• Tuck away a set amount from each paycheck. Even $20 is enough, says Hayden. Keep this money available so you are consciously choosing not to spend it. This allows you to experience the satisfaction of saving.
• Stick to cash instead of plastic whenever possible. “Working with cash on a daily basis keeps people very conscious about money,” Hayden says. “It is the height of mindfulness and money.”
If you’re really dying to buy something, Kessel suggests writing down what you think it will do for you. For example: If I go away this weekend and stay in that great hotel on the beach, I’ll feel super-relaxed with the sun on my skin and I’ll come back rejuvenated and ready to have a productive month.
Then, if you make the purchase, check in on the reality afterward. How did it compare with your inner advertising campaign? This is a deeper way of tracking your spending: It’s qualitative, not just quantitative.
“Then you can start to learn from these spending audits and make some better choices,” Kessel says. “What most of our clients realize is that experiences are much more important than material possessions.”
Purchases that involve other people also tend to offer more lasting satisfaction, so long as they’re not meant to impress or gain approval. Spending motivated by a desire to give joy (like a surprise gift you know a friend wants but won’t buy for herself) or offer relief (a bag of groceries for a neighbor who’s strapped) is going to bring more fulfillment.
Kessel also notes that new habits are more likely to stick if they’re accompanied by a positive feeling. So, when you donate $200 to the victims of a recent hurricane (or to a food pantry or homeless shelter) instead of buying new boots, connect with that warm feeling of generosity. Bask in it.
“That,” he says, “is what’s going to generate your desire to do it the next time. It’s the same as when you buy a great new pair of shoes and get a dopamine rush. That warm feeling from being generous is going to make you want to do it again and again.”
3. Let Your Values Be Your Guide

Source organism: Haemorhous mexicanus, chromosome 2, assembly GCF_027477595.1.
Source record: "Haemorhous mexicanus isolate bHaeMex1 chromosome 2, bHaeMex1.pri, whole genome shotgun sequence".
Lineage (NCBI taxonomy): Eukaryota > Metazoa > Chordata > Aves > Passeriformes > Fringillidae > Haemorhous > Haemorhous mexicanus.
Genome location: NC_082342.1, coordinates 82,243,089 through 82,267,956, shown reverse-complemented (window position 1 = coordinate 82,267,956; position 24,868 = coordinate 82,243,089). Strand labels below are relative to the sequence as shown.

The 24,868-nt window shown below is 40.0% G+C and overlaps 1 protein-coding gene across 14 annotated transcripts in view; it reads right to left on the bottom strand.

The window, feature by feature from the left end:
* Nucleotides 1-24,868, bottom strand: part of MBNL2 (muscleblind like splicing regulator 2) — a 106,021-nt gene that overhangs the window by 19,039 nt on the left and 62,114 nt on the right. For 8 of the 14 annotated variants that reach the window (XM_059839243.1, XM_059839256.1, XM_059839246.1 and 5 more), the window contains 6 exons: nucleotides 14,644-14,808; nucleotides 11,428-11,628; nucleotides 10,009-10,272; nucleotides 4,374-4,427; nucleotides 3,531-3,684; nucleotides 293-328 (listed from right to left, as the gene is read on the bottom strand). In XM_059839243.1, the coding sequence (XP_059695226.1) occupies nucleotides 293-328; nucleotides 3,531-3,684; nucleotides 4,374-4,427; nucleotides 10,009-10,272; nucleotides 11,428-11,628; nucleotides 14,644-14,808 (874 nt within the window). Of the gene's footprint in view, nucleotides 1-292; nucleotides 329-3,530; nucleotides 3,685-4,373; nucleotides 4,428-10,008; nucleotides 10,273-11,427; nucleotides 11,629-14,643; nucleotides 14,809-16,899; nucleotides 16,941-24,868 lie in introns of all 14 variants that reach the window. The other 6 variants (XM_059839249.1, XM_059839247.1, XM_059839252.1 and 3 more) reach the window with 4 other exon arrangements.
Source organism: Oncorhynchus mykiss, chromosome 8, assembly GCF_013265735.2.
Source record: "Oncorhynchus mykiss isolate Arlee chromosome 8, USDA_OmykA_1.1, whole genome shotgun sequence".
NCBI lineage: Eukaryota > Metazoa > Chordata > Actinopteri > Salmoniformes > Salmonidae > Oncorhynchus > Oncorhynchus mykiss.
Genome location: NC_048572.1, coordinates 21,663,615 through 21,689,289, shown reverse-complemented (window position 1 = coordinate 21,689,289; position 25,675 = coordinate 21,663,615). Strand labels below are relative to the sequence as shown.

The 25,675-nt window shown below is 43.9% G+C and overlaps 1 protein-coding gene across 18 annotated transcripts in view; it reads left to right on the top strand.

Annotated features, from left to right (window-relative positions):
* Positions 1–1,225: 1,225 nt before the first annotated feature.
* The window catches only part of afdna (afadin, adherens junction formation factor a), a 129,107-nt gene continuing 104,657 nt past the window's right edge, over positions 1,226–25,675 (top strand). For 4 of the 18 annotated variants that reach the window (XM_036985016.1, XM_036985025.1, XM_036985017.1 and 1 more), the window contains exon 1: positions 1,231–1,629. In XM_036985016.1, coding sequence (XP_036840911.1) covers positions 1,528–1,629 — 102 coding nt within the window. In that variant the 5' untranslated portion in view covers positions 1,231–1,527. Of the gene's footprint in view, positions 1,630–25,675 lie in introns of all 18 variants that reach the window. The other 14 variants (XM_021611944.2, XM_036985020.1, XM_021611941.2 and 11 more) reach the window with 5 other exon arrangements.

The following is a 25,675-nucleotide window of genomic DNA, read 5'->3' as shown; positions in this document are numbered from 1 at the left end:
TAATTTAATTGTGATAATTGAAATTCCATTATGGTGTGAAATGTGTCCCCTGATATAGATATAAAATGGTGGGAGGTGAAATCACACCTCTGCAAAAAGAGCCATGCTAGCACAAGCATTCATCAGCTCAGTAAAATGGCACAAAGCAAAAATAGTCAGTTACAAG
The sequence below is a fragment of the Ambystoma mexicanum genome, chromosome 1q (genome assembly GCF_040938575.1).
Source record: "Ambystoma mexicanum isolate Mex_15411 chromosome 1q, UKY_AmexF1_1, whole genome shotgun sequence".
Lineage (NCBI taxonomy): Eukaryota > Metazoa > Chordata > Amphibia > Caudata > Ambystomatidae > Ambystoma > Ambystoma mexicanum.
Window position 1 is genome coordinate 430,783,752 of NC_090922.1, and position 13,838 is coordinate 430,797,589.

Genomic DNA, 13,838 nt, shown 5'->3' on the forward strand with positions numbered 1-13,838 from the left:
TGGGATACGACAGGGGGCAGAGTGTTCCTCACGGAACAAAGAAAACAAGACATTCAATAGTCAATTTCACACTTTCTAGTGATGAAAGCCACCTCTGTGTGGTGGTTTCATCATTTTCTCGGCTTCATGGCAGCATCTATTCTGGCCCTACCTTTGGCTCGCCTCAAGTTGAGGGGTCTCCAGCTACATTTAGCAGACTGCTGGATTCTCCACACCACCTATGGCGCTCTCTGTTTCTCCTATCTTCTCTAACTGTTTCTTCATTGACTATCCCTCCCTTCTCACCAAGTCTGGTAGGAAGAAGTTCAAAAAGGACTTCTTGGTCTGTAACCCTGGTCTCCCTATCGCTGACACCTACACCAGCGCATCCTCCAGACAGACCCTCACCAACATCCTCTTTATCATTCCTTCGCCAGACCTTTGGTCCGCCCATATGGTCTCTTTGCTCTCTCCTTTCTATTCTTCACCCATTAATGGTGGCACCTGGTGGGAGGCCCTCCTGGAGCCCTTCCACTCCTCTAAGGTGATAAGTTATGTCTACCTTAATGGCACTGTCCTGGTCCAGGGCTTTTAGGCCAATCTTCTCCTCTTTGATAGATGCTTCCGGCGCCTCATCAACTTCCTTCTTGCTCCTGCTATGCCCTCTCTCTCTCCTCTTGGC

When we stop buying things to keep up with the Joneses, or to keep up with the reward-seeking part of our brains, we can make more-conscious choices about our spending. This allows us to start using our money in ways that align with our values, which is where we really hit pay dirt.
This isn’t as abstract as it sounds. Animal lovers might gladly spend a little more on eggs from chickens raised in sunny yards instead of cramped, dark pens. Someone who cares deeply about kids may seek out clothing made by well-paid adults instead of exploited children. A small-business owner could commit to supporting other small businesses instead of big-box stores.
Begin this process by defining your values. Northrup recommends the following approach:
• Make a list of what matters most to you. It might include child welfare, fair wages, environmental stewardship, or animal rights. Then do some research on your favorite companies. You may discover they share your core values, which will reinforce your choice to support them. But if some are conducting their business in ways you don’t respect, you can choose to redirect your money to something better. And if you let a company know why it lost your business, you’re giving it the best possible motive to change its ways.
• Review recent credit-card and bank statements to determine which purchases aligned with your values. “Then you can measure it,” Northrup says. “Were 50 percent of your purchases in alignment? That’s good, but next time you’ll be more conscious of the decisions you’re making, and that number will go even higher.”
Making conscious, values-based decisions about who we support with our money can stabilize our own financial situations, Northrup says. “When you stop spending money on things you don’t value, you stop having buyer’s remorse.”
And when we begin to break down spending purchase by purchase, company by company, we discover our true spending power, Northrup says.
“I really do believe that our spending can become a kind of prayer for what we want in the world,” she says. “If we put our dollars toward things — and I’m not just talking about donations, but about supporting companies that support our values — that’s how we’ll change the world. What makes companies change is dollars.”